Another factor is the nature of the job, whether it's heavily I/O oriented or CPU oriented. That will have a huge impact on how much effect partitioning has.

 

Also, how many processors are in your server, and how heavily loaded it is with other tasks. If you can monitor it with system monitoring tools, you might gain some insight into this.

 

Note that many of the SAS procedures are designed to use as much memory as is available to them, to run as fast as possible. CPU usage, on the other hand, will depend on the nature of the workload.

 

Performance measurement on a modern server environment with a product like SAS is a very interesting process, but can be challenging.

saivenkat
Obsidian | Level 7

Partitioning technique is reducing the elapsed time by 50 to 75% (60 mins reduced to 15 mins, another place 80 mins reduced to 25 mins). Out of which, most of the time getting consumed for overhead processes like below...

1) preparing the source data(creating formats, sort the source data, and determining the partition size(when partitions based on business keys) etc.,)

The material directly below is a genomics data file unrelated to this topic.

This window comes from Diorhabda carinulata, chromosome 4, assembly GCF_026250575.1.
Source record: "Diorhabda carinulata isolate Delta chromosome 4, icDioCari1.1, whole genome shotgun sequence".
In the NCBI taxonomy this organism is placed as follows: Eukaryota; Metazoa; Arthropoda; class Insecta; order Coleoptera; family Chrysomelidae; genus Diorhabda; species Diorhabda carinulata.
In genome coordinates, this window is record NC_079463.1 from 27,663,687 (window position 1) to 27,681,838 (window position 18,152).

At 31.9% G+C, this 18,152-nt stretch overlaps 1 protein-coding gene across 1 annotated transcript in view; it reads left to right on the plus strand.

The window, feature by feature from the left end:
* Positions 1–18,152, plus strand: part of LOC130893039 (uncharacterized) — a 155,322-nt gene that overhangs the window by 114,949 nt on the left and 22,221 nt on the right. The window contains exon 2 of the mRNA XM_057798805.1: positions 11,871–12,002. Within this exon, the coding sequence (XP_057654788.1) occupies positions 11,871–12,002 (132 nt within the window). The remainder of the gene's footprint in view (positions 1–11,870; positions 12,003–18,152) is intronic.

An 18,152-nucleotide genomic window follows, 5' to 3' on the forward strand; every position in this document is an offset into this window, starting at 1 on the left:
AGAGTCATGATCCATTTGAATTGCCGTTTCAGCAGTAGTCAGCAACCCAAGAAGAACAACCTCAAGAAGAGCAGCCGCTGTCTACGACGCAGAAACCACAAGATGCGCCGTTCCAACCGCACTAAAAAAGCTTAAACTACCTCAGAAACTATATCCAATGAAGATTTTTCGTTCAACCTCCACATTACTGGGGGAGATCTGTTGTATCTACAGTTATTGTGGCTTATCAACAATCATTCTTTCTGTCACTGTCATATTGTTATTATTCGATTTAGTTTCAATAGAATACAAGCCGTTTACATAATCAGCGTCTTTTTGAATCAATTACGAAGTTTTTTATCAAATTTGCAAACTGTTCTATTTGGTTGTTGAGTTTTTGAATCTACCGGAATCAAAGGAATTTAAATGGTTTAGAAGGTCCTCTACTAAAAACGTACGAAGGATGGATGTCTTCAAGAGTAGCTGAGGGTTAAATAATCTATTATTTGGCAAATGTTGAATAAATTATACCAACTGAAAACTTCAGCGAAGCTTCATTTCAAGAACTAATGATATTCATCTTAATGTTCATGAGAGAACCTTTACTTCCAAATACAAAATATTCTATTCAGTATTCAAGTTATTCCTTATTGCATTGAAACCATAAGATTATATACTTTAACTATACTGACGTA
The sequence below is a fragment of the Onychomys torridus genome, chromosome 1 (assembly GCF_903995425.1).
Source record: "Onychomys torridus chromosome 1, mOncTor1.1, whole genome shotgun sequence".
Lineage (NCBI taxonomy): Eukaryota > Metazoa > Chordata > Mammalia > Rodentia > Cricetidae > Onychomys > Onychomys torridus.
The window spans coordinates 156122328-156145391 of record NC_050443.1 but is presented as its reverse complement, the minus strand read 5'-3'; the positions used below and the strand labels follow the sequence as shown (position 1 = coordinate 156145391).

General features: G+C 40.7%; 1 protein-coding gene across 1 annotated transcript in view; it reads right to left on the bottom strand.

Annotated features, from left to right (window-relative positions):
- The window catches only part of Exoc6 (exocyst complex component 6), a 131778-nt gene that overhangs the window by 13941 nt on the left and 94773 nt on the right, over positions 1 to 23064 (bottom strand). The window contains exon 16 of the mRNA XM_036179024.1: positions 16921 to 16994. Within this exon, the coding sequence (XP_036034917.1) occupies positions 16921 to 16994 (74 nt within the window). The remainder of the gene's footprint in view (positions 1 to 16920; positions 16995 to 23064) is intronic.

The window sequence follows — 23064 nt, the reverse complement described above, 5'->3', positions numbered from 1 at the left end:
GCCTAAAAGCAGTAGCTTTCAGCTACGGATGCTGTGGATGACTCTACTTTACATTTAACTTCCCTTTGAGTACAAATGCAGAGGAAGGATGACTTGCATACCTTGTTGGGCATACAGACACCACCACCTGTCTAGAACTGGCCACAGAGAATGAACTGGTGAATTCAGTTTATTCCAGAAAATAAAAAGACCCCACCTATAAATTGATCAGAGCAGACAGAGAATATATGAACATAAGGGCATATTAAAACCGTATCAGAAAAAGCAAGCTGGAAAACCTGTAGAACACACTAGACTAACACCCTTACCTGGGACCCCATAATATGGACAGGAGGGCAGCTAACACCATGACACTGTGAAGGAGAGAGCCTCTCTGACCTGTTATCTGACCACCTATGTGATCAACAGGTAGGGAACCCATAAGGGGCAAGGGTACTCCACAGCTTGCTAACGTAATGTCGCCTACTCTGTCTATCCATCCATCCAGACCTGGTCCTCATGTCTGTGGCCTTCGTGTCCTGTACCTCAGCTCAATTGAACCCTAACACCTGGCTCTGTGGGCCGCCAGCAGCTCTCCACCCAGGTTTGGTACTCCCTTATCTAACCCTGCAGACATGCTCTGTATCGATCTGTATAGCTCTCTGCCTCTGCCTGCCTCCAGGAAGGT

2) consolidate the partitioned target data into a single dataset

3) cleanup the intermediate tables

 

We have 1 processor chip and other CPU resources are listed below...

 

x cpuinfo: GenuineIntel Intel(R) Xeon(R) CPU E5-4655 v3 @ 2.90GHz x
x cpuinfo: Hz=3126.335 bogomips=5808.16 x
x cpuinfo: ProcessorChips=1 PhyscalCores=6 x
x cpuinfo: Hyperthreads =2 VirtualCPUs =48 x
x # of CPUs: 48

 

Can you highlight the risks of load failures that may expect in future if the CPU utilization goes beyond 95%?

I am more interested in knowing if making the CPU utilization upto 100% during off peak hours (for batch loads), when it is the only process getting executed.  Can it be considered as optimal way of utilizing the resources?

I had seen issues with work tables, and views(applied fix as replacing these with permanent tables). SAS had difficulties in closing the sessions when it had crated work tables for processing as highlighted in my previous post. I had executed it several times and ensure no errors thrown. I wanted to be ready with fixes in advance, if any issue can be expected in future